• http://twitter.com/HealthNut_Blog Jessica Zirbes

    Well said! This post reminded me how blessed I am to have a stellar manager. I just sent her a really sweet email. Thank you for the reminder.

  • http://unknownjim.com/ Jim Woods

    I think the worst thing you can do is a leader is to act like you don’t care about your team. An organization with an apathetic attitude is destined for failure on many levels.

  • Andrea Mullens

    Before becoming a full time stay at home mom I worked for several different bosses. My favorite one, the one I’m still in touch with, did all of these things. He was an amazing man and a joy to work with.

    Now that I’m at home I see these and think that they apply in the home as well. When I’m leading my kids I need to apply each of these things as a part of being the kind of mom I want to be. Thanks for the reminder and inspiration.

  • Mary King

    Of course all this is true but the real issue is that there are some who are unable to truly care about others for whatever reason, and there is nothing worse than hypocritical “caring”.
    I couldn’t agree more with the rest. . . Great post

  • http://www.elderadofinancial.blogspot.com/ Adam Miller

    Figure out the activities that give them energy and the activities that sap them of their strength. Make sure their job is more life giving than draining.

    Encourage others to realize their true capacity, to count their blessings. Americans have a view that is fogged by scarcity today. Folks don’t realize all of their capacity, their knowledge, experiences, good and bad, their relationships, their attitude.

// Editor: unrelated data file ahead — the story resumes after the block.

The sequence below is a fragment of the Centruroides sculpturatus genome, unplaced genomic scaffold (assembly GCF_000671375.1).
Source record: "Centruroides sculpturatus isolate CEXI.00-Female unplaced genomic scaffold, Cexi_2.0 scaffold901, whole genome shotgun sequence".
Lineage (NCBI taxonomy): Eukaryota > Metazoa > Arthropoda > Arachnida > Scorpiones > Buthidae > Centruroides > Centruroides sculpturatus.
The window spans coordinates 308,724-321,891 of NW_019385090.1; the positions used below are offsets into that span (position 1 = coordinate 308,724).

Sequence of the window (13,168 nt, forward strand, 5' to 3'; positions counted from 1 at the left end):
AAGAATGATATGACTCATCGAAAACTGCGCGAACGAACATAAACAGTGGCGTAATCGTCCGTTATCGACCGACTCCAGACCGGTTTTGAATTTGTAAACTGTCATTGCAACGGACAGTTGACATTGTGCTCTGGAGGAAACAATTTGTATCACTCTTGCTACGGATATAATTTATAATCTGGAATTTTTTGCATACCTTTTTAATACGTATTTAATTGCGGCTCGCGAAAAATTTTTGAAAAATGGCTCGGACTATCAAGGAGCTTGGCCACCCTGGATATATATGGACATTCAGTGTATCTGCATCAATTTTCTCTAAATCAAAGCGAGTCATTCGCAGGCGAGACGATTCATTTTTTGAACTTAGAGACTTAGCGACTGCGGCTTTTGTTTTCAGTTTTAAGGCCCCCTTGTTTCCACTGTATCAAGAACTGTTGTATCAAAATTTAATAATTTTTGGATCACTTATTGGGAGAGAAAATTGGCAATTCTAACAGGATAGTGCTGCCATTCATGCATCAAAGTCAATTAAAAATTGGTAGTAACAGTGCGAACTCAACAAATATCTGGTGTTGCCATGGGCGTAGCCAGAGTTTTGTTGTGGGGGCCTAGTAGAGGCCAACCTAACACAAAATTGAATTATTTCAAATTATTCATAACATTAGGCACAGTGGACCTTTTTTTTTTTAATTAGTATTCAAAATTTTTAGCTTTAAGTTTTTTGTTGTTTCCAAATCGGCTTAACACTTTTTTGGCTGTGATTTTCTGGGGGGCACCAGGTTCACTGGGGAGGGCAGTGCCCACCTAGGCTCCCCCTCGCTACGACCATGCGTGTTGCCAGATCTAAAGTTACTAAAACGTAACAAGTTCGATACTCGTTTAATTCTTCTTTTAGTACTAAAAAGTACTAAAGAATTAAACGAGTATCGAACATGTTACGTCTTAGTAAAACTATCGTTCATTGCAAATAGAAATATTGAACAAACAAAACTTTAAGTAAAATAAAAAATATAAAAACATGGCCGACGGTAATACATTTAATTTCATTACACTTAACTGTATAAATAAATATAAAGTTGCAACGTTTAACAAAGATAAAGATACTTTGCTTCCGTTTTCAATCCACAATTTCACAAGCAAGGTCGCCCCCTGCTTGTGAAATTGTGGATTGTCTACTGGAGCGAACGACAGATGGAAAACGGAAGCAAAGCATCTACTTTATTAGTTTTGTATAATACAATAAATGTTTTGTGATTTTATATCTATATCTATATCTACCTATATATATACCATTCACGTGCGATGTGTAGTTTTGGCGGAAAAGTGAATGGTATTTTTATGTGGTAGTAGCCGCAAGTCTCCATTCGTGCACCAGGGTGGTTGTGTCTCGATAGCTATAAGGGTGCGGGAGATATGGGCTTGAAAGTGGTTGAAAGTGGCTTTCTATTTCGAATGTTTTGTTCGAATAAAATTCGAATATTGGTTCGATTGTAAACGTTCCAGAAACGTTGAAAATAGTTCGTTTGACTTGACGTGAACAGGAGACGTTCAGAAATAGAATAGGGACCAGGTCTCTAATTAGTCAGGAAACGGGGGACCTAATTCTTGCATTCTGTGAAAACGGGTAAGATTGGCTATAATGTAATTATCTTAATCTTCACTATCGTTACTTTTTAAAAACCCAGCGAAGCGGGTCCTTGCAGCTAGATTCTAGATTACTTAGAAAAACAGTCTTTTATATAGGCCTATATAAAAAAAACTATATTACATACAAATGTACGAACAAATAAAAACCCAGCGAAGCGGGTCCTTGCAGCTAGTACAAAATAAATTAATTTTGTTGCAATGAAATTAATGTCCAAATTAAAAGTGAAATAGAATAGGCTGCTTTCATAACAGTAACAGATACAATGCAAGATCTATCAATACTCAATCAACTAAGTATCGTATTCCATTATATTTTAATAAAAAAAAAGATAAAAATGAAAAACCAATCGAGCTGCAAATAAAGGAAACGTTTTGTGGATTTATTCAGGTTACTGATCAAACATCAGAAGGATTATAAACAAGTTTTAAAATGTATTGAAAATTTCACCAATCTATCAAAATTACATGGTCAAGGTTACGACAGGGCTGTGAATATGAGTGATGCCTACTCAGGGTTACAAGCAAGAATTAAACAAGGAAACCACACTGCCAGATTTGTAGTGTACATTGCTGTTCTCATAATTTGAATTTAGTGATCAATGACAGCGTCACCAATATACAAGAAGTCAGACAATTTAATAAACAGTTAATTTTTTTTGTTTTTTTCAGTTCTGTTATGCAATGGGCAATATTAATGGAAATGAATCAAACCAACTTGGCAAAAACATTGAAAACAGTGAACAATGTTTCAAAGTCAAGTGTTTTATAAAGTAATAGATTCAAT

If you can teach someone what they truly have and point them to work they truly love, you may just empower your people to be leaders worth following themselves.

    Adam Miller

  • Drjeremybrubaker

    Great reminder of those little things that make a big and lasting impact on our people!
    Thanks for sharing.

  • Minimum

    I love the Covey 7 habits and his theory of the emotional bank account…owning your mistakes and sincerely apologising for them… 

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  • CindyD

    When sending a group email or newsletter, name specifically who the accolades go to…

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  • http://www.robinsonleadership.com/ Leadership development Toronto

    Thank you so much for this article. I found out some things about I had no idea and they are very useful. I know that a leader should have a positive attitude, to communicate a lot with others, to listen them, to come up and implement new ideas plus many more. It’s an interesting subject and we can learn new things over and over again.

  • http://wcwpartners.com/our-blog/ Doug Watsabaugh

    This article shed a simple, realistic light on leadership…I particularly agree with your statement “Effective leaders are not born, they are built.” So true – it takes work!

  • Needs2Cash

    Take the blame.  After all it your system that causes most, if not all, failures to fulfill requirements.

  • Sally Baerman

    Thank my employees at the end of the day ~ each day!

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  • Kuldeep Tanwar

    Care & Correct I am doing already & both are really must for a leader, One more thing there shall be right mix with right percentage of each.
    I think now I need to divert towards celebrate & compensation because in totality all 4 ways are required to be a good leader

  • http://twitter.com/Samuel_A_Medina Sam Medina

    Great post! Care definitely needs to be #1. I’ve known too many leaders, especially in church leadership, who cared little or not at all for their people.